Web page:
Joan Weed, Master Gardner
Now you see them, now you don’t. I’m speaking of spring blooming ephemerals that will be showing along Vermont’s roadsides and, if we’re fortunate, in our own gardens very soon. These are some of the favorite plants that I grow. I am speaking of primarily native early bloomers that disappear for the summer after a bloom period. Many have particular requirements and symbiotic relationships with other growing things. There are those which prefer damp or shade or full sun and chalk outcroppings.
If you wish to try to grow some it’s best to study their needs before you invest. Many are pricey to purchase, so you want to offer the best chance for success. Please don’t ever dig them in the wild. The chances of the transplant being successful are slim and you will add to the destruction of a habitat. Some are endangered.
There are many nurseries that offer starts or dormant roots of these gems. Some that I have purchased and had a degree of success with are Trillium grandiflora, Erythronium americanum (trout lilies), Uvularia grandiflora (merrybells), Aquilegia canadensis (colombine), Hepatica americanum, Sanguinaria canadensis (blood root), Mertensia virginica (bluebells), Smilacina racemosa (false Solomon’s seal).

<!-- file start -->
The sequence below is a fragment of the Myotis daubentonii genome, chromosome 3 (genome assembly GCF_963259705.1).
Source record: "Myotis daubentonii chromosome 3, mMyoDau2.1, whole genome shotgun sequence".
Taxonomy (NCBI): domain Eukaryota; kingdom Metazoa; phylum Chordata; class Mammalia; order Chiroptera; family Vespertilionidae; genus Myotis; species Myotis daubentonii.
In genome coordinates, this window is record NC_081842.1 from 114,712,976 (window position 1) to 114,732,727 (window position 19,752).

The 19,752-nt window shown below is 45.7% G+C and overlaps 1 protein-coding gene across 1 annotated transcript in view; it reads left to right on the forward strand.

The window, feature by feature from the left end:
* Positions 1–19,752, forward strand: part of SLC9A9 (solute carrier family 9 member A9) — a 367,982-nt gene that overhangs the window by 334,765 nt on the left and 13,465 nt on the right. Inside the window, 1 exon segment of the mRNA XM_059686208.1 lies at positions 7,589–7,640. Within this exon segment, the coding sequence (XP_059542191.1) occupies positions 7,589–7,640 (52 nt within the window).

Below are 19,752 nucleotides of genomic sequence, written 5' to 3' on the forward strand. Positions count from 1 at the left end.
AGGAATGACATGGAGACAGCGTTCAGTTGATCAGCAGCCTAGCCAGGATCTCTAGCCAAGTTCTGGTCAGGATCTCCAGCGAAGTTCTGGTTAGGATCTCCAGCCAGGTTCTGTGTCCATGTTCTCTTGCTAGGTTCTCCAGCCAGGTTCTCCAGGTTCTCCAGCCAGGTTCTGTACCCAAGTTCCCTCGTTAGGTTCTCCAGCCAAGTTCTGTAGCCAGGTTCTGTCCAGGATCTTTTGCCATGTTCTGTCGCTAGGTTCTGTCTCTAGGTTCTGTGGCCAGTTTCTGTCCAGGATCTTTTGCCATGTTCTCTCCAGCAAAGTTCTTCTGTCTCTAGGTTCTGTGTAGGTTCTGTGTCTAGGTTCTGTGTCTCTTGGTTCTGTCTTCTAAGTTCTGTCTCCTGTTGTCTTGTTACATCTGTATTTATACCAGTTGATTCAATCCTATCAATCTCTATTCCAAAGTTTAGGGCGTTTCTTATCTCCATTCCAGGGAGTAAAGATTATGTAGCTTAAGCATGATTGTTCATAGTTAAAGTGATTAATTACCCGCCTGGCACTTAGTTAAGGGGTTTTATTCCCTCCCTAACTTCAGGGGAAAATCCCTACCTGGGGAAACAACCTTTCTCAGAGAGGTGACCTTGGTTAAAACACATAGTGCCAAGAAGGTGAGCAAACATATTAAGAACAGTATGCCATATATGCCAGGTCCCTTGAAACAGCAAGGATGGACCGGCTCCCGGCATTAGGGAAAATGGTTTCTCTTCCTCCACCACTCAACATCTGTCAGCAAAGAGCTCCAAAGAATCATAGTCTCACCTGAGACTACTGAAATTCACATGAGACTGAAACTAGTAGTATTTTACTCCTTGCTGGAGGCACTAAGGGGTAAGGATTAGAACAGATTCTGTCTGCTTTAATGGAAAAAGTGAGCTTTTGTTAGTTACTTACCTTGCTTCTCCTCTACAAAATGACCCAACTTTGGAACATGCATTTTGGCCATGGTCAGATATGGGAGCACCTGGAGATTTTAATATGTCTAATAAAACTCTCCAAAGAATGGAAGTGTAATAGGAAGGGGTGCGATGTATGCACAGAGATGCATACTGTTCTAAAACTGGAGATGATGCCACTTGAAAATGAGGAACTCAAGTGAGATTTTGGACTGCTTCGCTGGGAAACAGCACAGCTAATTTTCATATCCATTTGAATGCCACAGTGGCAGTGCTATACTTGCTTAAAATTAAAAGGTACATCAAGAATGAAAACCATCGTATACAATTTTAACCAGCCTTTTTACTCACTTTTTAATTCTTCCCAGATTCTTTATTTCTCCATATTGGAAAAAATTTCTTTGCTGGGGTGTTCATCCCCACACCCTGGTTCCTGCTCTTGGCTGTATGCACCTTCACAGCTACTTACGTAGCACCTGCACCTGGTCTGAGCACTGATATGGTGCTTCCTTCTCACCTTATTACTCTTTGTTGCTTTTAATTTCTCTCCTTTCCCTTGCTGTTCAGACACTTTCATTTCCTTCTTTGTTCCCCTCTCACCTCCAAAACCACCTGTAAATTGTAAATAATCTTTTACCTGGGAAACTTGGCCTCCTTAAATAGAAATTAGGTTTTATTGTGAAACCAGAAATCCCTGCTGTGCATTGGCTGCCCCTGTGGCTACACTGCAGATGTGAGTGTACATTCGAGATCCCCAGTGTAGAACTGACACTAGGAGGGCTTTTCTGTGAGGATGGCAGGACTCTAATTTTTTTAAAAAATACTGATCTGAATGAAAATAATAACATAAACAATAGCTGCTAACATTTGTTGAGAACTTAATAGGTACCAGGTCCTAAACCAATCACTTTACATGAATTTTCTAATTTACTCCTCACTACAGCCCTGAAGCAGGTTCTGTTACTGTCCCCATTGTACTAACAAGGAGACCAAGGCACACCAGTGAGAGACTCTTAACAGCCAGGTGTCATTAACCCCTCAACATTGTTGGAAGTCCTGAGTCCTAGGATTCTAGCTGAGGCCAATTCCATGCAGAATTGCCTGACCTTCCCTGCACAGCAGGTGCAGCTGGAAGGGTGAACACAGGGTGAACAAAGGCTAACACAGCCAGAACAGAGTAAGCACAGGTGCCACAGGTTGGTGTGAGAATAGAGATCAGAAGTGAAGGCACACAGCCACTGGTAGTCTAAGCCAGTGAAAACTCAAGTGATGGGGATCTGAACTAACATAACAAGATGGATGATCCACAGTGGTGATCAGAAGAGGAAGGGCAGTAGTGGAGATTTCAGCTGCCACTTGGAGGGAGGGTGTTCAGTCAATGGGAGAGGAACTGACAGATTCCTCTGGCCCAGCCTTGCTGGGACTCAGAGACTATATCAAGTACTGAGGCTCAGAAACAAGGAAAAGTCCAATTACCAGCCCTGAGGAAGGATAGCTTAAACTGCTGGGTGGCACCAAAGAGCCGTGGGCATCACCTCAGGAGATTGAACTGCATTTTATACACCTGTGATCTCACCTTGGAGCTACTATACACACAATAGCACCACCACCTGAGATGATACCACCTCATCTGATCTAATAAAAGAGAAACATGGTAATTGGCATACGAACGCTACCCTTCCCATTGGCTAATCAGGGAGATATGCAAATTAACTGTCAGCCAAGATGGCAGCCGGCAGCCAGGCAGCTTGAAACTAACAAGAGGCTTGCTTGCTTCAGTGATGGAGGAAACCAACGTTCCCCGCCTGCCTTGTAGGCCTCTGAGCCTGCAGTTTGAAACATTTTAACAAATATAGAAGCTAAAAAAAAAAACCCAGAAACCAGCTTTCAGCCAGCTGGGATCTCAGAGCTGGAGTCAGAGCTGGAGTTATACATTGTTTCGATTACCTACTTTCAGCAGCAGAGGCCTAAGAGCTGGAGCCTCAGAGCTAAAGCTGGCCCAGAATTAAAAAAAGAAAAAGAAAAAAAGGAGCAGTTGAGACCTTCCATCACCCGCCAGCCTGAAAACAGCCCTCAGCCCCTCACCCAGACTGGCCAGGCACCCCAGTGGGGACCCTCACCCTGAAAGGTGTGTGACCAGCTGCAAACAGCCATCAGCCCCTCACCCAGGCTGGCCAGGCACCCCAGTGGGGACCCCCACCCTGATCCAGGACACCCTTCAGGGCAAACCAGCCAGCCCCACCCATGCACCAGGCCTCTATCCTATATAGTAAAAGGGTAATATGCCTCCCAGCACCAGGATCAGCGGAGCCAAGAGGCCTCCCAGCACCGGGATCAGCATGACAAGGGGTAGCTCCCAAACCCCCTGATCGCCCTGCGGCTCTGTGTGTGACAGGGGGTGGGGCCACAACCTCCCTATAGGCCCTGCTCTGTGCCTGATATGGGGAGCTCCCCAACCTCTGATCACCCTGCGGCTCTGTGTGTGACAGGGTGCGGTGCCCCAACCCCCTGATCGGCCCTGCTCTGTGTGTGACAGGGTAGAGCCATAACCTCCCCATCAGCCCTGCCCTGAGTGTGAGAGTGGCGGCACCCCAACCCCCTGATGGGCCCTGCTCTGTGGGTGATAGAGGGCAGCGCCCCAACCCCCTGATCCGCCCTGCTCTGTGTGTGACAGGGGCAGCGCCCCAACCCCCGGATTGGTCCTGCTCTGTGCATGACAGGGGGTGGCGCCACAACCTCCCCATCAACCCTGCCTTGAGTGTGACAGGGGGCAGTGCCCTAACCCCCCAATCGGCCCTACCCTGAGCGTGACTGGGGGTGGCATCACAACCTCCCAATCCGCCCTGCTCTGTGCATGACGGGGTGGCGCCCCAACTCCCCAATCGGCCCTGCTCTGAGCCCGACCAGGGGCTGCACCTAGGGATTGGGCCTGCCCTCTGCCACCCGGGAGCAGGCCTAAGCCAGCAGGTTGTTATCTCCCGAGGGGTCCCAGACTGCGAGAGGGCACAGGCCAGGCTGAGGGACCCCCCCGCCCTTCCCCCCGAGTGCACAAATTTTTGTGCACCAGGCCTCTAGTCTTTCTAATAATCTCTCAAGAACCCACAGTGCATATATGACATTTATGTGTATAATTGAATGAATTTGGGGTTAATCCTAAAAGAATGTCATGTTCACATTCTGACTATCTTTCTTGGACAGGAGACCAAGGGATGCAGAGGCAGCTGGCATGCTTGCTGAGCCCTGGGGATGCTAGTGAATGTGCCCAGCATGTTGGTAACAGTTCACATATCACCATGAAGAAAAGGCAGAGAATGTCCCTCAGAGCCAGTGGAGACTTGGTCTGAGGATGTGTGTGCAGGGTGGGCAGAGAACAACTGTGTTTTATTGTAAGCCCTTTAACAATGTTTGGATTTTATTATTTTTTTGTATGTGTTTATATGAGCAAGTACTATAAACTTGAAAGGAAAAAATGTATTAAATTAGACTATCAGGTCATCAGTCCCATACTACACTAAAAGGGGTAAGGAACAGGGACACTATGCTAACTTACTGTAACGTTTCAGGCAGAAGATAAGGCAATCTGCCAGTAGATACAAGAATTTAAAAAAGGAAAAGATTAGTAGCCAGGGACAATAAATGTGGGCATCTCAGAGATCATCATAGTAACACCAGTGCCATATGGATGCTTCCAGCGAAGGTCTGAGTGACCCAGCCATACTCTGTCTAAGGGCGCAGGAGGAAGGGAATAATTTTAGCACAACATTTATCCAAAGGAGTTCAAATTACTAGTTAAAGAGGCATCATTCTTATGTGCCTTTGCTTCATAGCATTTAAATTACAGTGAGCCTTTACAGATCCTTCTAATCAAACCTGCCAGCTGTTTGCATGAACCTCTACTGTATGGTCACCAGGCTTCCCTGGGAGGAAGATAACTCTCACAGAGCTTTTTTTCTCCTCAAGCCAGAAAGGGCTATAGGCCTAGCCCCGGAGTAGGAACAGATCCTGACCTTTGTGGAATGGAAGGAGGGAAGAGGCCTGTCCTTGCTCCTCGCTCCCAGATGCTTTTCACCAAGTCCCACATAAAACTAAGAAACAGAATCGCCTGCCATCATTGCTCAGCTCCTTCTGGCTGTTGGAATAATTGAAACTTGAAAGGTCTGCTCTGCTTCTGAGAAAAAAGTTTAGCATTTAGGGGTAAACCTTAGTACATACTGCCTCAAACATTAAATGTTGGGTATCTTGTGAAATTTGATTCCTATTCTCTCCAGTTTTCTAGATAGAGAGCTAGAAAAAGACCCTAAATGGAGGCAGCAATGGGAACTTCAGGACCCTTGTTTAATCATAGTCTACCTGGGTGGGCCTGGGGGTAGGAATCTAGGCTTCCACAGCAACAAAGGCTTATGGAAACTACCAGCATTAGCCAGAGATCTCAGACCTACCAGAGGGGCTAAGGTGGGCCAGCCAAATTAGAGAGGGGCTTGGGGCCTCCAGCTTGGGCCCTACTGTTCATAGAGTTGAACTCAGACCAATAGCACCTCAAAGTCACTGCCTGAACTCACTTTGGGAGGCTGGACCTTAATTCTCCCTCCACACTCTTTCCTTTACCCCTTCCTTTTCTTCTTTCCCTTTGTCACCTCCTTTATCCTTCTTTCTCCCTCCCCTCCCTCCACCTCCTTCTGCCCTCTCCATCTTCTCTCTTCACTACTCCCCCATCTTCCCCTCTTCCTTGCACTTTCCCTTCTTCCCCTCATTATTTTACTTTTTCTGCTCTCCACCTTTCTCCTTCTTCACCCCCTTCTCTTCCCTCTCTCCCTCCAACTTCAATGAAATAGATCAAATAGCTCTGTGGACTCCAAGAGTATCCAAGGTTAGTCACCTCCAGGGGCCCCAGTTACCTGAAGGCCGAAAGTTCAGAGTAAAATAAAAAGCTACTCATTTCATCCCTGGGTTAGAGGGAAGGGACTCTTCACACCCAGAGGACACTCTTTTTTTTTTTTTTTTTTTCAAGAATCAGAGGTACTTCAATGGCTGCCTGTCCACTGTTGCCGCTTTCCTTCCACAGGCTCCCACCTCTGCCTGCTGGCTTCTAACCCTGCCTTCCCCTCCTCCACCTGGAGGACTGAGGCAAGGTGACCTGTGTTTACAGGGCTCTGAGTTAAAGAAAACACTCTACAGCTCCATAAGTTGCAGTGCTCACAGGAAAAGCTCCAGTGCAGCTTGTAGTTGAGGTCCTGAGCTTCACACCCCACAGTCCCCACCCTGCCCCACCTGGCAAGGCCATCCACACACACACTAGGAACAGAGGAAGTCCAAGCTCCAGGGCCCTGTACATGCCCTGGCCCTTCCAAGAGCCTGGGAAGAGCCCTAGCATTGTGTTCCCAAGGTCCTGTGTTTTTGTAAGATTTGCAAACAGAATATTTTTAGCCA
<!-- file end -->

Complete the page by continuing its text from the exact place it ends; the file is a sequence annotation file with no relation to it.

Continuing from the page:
The various Arisaemae (Jack-in-the-pulpit) are also native to our part of the country. Another favorite that has some difficulty becoming established in my garden is Anemone sylvestris. Others to look for a Dicentra cucullaria (Dutchman’s breeches), Geranium (cranesbill) and Rue Anemone.
I usually look for these delights beginning around the first week of May. Good spots to walk, hike or even drive by for viewing are Thompson’s Point, Mount Philo, Kingsland Bay, along Greenbush Road (south), Spear Street heading north and near Wake Robin on Bostwick Road.
A favorite reference book for wildflowers including the ephemerals is William Cullina’s Growing and Propagating Wildflowers. Cullina was formerly horticulturist at The Garden in the Woods in Framingham, Massachusetts, and is now director at the Maine Botanical Garden.
It’s exciting to see these first harbingers of a new growing season. I hope you’ll get out and about to view them and perhaps be inspired to plant a few in your own borders.